The snow is glistening
A beautiful sight
We’re happy tonight
Walking in a winter wonderland…
This verse composed by Felix Bernard echoes what many feel at winter time. It is a time when nature turns clean and tidy with all of its flaws being hidden underneath the snow. The ice cycles sparkle as the sunlight hits them just right. Imagine what the world must have looked like before automobiles and their grime drove on the scene and mucked up our many roads and neighborhoods with black snow. When one walks on a white powdered street or in a field, there is a peaceful quiet, especially at night that cannot be rivaled. Maybe you have experienced these special moments. Many of our ancestors did, and this is one of the reasons they celebrated the Winter Solstice.
Winter Solstice is the official end of the autumn and the inception of the cold season. It begins with the shortest day of the year, where the night rules over the daylight. This solar change would certainly have a unique and potent effect on those who lived off of the land and lacked our modern day conveniences, chiefly electricity. For many, it was so remarkable that they would build major structures to align with the sun on this annual day. One example is Newgrange, a large tomb built around 3200 B.C.E. in the Irish countryside. In Ancient Egypt the temple of Karnak was designed to take advantage of this yearly event. Others include Machu Picchu, the Peruvian Nazca Lines, and Angor Wat. The most famous of these monuments that has ties to the Winter Solstice is Stonehenge in England. The experts claim that the most important day during ancient times and in modern times for visitors is the day that yields this distinct solar phenomenon.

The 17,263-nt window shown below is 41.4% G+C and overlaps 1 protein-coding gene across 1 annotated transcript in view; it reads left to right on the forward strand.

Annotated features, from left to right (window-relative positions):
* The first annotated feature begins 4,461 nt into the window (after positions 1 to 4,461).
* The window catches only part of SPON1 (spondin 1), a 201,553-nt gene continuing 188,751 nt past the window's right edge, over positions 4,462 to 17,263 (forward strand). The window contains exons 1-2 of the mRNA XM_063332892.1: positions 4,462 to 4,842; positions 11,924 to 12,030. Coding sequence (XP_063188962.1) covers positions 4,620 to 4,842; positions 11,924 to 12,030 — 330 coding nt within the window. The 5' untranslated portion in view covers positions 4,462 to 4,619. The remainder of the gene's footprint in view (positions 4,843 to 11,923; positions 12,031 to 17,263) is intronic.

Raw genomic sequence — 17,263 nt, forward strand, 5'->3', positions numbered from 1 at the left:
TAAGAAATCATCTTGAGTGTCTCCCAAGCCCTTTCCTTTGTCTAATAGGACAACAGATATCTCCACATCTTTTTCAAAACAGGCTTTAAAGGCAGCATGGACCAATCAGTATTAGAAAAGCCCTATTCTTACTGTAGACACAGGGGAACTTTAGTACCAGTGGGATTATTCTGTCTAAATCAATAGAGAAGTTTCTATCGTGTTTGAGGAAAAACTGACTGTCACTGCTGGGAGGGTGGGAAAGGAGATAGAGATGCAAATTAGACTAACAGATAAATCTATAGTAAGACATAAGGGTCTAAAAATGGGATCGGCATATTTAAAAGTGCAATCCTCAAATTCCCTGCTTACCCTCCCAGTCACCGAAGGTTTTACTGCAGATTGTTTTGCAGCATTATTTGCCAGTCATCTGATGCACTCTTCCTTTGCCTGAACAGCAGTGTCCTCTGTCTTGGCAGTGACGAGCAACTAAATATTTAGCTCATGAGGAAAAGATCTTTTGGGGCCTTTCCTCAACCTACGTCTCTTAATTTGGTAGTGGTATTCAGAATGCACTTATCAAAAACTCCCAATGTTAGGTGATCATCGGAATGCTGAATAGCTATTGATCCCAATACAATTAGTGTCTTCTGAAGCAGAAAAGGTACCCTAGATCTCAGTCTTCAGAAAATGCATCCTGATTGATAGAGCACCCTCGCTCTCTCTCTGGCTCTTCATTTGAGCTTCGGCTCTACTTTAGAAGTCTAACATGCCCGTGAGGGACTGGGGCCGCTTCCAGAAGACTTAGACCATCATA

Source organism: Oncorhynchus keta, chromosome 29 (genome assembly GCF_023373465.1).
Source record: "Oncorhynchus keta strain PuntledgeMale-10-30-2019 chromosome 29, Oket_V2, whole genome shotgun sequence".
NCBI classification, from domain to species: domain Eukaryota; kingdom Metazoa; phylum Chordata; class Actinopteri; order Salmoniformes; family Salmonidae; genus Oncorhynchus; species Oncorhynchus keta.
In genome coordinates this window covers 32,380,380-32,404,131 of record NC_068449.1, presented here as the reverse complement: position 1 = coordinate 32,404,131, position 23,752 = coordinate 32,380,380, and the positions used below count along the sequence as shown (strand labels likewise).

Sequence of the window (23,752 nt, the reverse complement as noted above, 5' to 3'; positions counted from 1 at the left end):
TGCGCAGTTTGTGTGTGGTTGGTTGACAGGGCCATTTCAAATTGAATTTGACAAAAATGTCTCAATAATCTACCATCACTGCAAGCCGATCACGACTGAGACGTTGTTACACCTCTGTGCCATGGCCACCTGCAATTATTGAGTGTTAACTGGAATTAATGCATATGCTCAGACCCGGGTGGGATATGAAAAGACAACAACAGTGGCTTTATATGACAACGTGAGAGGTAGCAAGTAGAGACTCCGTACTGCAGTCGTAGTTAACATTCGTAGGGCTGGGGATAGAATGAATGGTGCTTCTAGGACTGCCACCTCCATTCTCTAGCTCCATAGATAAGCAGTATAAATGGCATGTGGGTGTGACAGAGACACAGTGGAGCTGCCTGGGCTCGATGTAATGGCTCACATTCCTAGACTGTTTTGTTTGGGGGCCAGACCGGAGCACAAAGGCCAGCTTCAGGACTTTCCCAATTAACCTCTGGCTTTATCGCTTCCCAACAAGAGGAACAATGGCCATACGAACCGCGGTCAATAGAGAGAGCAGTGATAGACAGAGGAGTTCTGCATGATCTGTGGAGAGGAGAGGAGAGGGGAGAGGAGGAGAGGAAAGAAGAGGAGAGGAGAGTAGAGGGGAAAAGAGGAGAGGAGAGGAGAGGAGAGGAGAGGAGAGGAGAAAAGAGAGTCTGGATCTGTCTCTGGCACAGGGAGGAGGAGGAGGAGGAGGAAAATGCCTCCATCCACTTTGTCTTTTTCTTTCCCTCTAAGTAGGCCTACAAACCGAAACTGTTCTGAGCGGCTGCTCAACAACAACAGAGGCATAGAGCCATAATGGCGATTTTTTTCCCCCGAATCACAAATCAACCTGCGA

Stonehenge has a peculiar story itself. Many mysteries have surrounded it. Such as who built it and what was its purpose? Scholars have developed many theories of how Neolithic man built the monument and for what reason, but most likely it was constructed for a combination of astronomical observation and religious purposes. Ancient cultures often linked these two elements. The shape and connection to the solstices support the astronomical component, and the discovery of bones at the site and the earthwork Avenue connecting Stonehenge to the River Avon suggests a distinct religious motivation. Frequently in the Celtic culture the practice of exchange prevailed. The people would cast a precious personal object into a river in return for the gods to grant them some request. In fact, archaeologists have discovered a secret underground complex near Stonehenge that includes 17 ritual monuments, a large “house of the dead,” and hundreds of burial mounds. For further information about this project visit-